I’ve found that when you keep an eye on when music albums leak out early, you begin to discover a lot more music. You become aware of bands you might never have been exposed to. Back in 2004 I discovered Mat Kearny. If you’ll remember his Columbia debut, Nothing Left To Lose, came out in 2006 and was then reissued in 2007. How did I find out about him so early? I came across his first album ‘Bullet’ [now out of print] on IRC and began following his career from there. I’m not kidding myself or trying to get you to buy into the fantasy that piracy is wonderful and some answer to a problem, it’s not. What I am trying to suggest though is that someone willing and capable of pirating music has probably discovered, and bought*, more music than someone who hasn’t pirated anything before.
Cutting to the chase, it’s about enthusiasm. Piracy as music discovery is an enthusiast sport. And by the way, you don’t actually have steal any music to use piracy as a discovery tool. Following sites that track album leaks is probably the best place to start. It fact, it’s one of the biggest things piracy has going for it. The people running sites linking to illegally hosted music are just music fans sharing and recommending music. They are enthusiastic about what they listen to. Sites like Alternative2punk.net list the genre, related artists, cover art and provides a link to the band’s Facebook page. All of which are important in deciding whether you’re going to take a chance on a band you don’t already know.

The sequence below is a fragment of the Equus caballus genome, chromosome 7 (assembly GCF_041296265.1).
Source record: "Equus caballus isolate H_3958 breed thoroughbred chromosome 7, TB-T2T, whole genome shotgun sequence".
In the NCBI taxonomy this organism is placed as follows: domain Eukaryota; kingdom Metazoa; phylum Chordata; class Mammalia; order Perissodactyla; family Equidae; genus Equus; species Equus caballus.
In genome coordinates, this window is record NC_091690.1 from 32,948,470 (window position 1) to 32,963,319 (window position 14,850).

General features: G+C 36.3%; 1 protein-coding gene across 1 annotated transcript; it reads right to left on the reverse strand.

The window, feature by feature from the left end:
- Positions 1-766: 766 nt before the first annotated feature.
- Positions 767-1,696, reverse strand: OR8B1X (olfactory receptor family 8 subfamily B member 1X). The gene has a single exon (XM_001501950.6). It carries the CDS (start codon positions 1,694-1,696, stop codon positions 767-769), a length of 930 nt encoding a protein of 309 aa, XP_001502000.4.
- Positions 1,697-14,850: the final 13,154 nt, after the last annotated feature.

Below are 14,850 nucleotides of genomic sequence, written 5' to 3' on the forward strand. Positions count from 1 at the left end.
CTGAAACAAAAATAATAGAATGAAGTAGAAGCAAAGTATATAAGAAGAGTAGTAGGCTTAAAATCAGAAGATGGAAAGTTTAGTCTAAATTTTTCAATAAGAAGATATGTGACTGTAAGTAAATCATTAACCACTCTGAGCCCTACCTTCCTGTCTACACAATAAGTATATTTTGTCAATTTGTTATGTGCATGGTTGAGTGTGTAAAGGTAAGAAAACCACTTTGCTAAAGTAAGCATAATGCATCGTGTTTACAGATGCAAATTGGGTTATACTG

Another aspect that makes piracy a good discovery tool is its low barrier to entry. Free is compelling compared to spending $10 for every album you want to listen to. It’s the idea that piracy could work sort of like radio used to, the more people that actually hear the music, the more sales it will produce. Bands have caught on and are leaking their own songs now.
Piracy as a music discovery tool has lost some of the luster it had even just a few years ago, losing out to more legal options, but keeping up with the newest releases to flow out on the torrent sites might be a good way for you to discover your new favorite band.
* Columbia University public forum, American Assembly, is reporting that people who illegally download music also purchase ~30% more music than someone who doesn’t.